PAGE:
Flavorful food is more satisfying and can be better for you. Fresh herbs, aromatic spices, pungent garlic or spicy chiles are not only delicious and give full flavor to our meals, but they also help to fight inflammation in the body, a cause of aging. Food really is medicine, especially when it comes to micronutrient-packed herbs and spices. It’s a win-win.
I could go on and on about gut health these days, and I’m especially passionate about this topic since being diagnosed with SIBO. In general, adding fermented foods to your daily diet can help you maintain a robust microbiome, which not only affects your digestion but also your metabolism and brain health and more. And your choices are many—kombucha, kefir, naturally fermented sauerkraut and pickles, kimchi, yogurt. The list goes on.
There you are. If you follow these eight guidelines each day, you are well on your way to feeling great. But there’s still so much left to talk about, isn’t there? What about intermittent fasting? Hydration! I didn’t talk about nightshades. How do we support our mitochondria? FODMAPS. When should you consider an elimination diet? What about this thing called SIBO? And so much more.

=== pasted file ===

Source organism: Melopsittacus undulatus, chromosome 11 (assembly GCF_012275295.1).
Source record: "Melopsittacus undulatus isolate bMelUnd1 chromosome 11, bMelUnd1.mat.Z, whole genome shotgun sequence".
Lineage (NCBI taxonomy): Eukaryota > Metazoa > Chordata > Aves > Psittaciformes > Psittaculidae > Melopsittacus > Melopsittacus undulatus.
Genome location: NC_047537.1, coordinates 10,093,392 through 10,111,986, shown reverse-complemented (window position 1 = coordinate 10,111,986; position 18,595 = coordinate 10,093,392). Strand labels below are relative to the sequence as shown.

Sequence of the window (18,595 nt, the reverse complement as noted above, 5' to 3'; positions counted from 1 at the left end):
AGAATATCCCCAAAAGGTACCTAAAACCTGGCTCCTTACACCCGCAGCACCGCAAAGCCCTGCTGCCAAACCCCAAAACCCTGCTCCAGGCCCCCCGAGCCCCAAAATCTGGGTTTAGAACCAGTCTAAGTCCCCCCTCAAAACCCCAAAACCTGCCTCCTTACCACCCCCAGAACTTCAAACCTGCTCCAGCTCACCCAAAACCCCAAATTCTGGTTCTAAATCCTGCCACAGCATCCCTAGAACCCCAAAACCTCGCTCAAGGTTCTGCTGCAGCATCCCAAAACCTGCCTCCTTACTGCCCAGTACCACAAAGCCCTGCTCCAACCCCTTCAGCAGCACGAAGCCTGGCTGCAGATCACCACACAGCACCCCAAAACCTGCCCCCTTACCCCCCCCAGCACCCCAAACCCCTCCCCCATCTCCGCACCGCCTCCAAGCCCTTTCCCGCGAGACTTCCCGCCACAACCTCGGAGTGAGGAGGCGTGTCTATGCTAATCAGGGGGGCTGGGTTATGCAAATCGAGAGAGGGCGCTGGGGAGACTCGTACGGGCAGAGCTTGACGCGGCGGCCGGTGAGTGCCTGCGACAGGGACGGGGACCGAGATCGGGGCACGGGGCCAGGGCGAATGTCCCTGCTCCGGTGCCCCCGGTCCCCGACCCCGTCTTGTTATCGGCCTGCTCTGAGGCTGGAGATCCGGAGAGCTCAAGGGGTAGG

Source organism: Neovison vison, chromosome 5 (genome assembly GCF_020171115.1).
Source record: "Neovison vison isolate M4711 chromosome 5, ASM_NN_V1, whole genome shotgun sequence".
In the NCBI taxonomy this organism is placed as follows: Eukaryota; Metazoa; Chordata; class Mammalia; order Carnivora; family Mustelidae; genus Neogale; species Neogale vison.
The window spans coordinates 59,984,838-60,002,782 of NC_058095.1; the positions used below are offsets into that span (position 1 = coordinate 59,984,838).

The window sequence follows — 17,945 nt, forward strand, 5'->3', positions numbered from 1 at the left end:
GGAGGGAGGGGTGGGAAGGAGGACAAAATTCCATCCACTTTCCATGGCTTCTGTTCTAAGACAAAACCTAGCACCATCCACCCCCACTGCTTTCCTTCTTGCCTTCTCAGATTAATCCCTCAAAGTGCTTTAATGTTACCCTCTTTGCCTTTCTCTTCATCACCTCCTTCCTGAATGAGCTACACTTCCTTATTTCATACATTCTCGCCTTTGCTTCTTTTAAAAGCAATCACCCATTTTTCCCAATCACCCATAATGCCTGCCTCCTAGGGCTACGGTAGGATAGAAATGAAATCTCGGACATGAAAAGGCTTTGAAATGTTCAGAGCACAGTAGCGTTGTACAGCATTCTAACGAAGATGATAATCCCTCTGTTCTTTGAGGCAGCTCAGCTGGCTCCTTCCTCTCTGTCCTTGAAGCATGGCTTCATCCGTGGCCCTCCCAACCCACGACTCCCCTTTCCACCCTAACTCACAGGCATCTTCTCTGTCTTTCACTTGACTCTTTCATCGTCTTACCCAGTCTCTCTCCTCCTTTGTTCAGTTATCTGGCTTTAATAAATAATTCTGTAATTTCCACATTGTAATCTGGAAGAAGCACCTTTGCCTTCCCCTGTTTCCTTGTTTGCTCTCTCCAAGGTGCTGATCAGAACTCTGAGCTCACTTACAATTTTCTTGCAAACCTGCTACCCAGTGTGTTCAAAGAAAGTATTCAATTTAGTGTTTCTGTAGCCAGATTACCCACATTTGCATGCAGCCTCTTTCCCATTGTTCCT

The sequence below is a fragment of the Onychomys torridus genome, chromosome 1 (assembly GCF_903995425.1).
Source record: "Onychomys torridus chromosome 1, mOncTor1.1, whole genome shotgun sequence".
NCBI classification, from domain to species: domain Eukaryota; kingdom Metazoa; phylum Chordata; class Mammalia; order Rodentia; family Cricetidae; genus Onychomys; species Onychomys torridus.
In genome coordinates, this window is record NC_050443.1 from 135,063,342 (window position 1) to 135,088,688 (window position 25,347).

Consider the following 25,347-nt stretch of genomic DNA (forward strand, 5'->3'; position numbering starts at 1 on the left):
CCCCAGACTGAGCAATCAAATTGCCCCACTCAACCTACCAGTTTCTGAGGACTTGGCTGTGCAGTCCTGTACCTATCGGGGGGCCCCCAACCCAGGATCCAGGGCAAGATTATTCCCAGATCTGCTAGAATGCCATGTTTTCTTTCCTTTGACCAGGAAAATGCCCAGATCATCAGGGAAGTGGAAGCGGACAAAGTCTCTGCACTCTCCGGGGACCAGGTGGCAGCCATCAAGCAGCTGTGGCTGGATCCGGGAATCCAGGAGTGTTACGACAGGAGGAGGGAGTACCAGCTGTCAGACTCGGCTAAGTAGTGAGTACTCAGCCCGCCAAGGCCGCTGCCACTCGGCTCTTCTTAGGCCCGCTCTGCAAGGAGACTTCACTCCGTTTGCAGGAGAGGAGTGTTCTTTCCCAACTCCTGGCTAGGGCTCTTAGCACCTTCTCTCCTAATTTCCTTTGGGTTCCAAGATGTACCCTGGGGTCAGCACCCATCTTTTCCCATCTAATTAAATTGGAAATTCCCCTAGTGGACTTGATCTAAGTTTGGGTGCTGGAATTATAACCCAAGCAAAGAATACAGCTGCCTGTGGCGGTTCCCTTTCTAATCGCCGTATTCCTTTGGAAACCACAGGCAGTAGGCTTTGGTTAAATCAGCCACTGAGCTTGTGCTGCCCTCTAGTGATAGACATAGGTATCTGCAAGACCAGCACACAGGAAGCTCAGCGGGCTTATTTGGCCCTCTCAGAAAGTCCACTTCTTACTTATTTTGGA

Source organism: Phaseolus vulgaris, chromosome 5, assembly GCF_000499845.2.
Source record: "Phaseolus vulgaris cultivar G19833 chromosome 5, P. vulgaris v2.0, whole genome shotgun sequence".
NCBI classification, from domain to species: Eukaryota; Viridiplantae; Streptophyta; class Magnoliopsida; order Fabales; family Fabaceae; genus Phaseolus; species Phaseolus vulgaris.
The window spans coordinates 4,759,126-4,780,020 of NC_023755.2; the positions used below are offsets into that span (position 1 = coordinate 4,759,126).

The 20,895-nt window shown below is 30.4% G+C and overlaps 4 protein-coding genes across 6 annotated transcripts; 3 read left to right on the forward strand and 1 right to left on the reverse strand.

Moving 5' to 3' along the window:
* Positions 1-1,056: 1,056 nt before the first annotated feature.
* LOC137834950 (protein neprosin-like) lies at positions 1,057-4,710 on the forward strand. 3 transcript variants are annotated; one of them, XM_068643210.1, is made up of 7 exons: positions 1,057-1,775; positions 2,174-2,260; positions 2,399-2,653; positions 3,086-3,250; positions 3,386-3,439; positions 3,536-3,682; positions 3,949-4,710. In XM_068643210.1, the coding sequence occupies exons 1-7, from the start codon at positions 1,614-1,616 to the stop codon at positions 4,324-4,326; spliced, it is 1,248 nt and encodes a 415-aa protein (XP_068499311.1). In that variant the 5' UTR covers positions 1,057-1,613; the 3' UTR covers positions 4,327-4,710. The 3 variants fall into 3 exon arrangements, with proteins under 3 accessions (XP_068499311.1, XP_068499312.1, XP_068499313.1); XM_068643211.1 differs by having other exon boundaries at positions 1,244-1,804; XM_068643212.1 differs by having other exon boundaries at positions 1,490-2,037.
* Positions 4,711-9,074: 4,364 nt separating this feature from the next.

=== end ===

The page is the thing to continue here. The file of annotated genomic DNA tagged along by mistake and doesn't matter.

Mindfulness, for one thing. I would be remiss if I didn’t pause for a moment to talk about the conscious joy of eating. The anticipation. The enticing smell. The company. The way the food tastes. The texture. The temperature. The way your body feels as you’re eating. The way your body—and mind—feels afterwards. All of these details are important and contribute to mindfulness. Listen to your body. Pause. Take a deep breath. Learn to know when you’re hungry—and what you’re hungry for--and when you’re full or satisfied. More to come.